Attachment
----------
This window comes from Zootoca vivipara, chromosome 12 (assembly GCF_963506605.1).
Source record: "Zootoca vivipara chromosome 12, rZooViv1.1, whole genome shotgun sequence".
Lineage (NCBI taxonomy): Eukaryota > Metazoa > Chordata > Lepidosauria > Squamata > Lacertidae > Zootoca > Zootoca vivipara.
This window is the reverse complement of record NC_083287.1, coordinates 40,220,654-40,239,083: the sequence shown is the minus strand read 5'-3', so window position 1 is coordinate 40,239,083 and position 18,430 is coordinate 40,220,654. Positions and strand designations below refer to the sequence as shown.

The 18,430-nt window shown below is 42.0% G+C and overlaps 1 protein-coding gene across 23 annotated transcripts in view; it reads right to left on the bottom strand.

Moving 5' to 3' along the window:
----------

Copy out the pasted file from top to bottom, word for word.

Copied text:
This window comes from Zootoca vivipara, chromosome 12 (assembly GCF_963506605.1).
Source record: "Zootoca vivipara chromosome 12, rZooViv1.1, whole genome shotgun sequence".
Lineage (NCBI taxonomy): Eukaryota > Metazoa > Chordata > Lepidosauria > Squamata > Lacertidae > Zootoca > Zootoca vivipara.
This window is the reverse complement of record NC_083287.1, coordinates 40,220,654-40,239,083: the sequence shown is the minus strand read 5'-3', so window position 1 is coordinate 40,239,083 and position 18,430 is coordinate 40,220,654. Positions and strand designations below refer to the sequence as shown.

The 18,430-nt window shown below is 42.0% G+C and overlaps 1 protein-coding gene across 23 annotated transcripts in view; it reads right to left on the bottom strand.

Moving 5' to 3' along the window: